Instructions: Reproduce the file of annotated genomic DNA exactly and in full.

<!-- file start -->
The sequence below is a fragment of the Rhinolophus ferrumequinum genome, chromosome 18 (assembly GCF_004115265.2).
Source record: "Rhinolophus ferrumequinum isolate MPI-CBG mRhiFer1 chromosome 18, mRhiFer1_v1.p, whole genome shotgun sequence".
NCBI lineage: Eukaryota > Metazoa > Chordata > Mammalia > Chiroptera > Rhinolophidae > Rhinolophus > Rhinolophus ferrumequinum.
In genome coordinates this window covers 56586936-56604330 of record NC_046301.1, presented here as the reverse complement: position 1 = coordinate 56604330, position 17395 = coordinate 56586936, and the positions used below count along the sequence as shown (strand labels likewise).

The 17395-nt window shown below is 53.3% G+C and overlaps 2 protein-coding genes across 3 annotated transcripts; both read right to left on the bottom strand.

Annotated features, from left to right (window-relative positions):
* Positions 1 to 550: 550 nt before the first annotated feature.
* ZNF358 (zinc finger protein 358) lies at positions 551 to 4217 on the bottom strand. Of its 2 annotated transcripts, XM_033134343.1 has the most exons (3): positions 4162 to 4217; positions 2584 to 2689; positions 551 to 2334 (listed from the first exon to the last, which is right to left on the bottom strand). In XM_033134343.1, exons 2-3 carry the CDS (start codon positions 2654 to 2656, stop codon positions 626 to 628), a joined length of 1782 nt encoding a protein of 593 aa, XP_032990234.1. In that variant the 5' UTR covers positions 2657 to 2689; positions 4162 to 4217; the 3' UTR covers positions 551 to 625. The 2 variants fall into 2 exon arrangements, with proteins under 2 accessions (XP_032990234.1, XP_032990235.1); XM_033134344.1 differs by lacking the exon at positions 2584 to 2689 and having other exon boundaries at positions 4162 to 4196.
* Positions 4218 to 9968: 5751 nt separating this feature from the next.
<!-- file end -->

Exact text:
The sequence below is a fragment of the Rhinolophus ferrumequinum genome, chromosome 18 (assembly GCF_004115265.2).
Source record: "Rhinolophus ferrumequinum isolate MPI-CBG mRhiFer1 chromosome 18, mRhiFer1_v1.p, whole genome shotgun sequence".
NCBI lineage: Eukaryota > Metazoa > Chordata > Mammalia > Chiroptera > Rhinolophidae > Rhinolophus > Rhinolophus ferrumequinum.
In genome coordinates this window covers 56586936-56604330 of record NC_046301.1, presented here as the reverse complement: position 1 = coordinate 56604330, position 17395 = coordinate 56586936, and the positions used below count along the sequence as shown (strand labels likewise).

The 17395-nt window shown below is 53.3% G+C and overlaps 2 protein-coding genes across 3 annotated transcripts; both read right to left on the bottom strand.

Annotated features, from left to right (window-relative positions):
* Positions 1 to 550: 550 nt before the first annotated feature.
* ZNF358 (zinc finger protein 358) lies at positions 551 to 4217 on the bottom strand. Of its 2 annotated transcripts, XM_033134343.1 has the most exons (3): positions 4162 to 4217; positions 2584 to 2689; positions 551 to 2334 (listed from the first exon to the last, which is right to left on the bottom strand). In XM_033134343.1, exons 2-3 carry the CDS (start codon positions 2654 to 2656, stop codon positions 626 to 628), a joined length of 1782 nt encoding a protein of 593 aa, XP_032990234.1. In that variant the 5' UTR covers positions 2657 to 2689; positions 4162 to 4217; the 3' UTR covers positions 551 to 625. The 2 variants fall into 2 exon arrangements, with proteins under 2 accessions (XP_032990234.1, XP_032990235.1); XM_033134344.1 differs by lacking the exon at positions 2584 to 2689 and having other exon boundaries at positions 4162 to 4196.
* Positions 4218 to 9968: 5751 nt separating this feature from the next.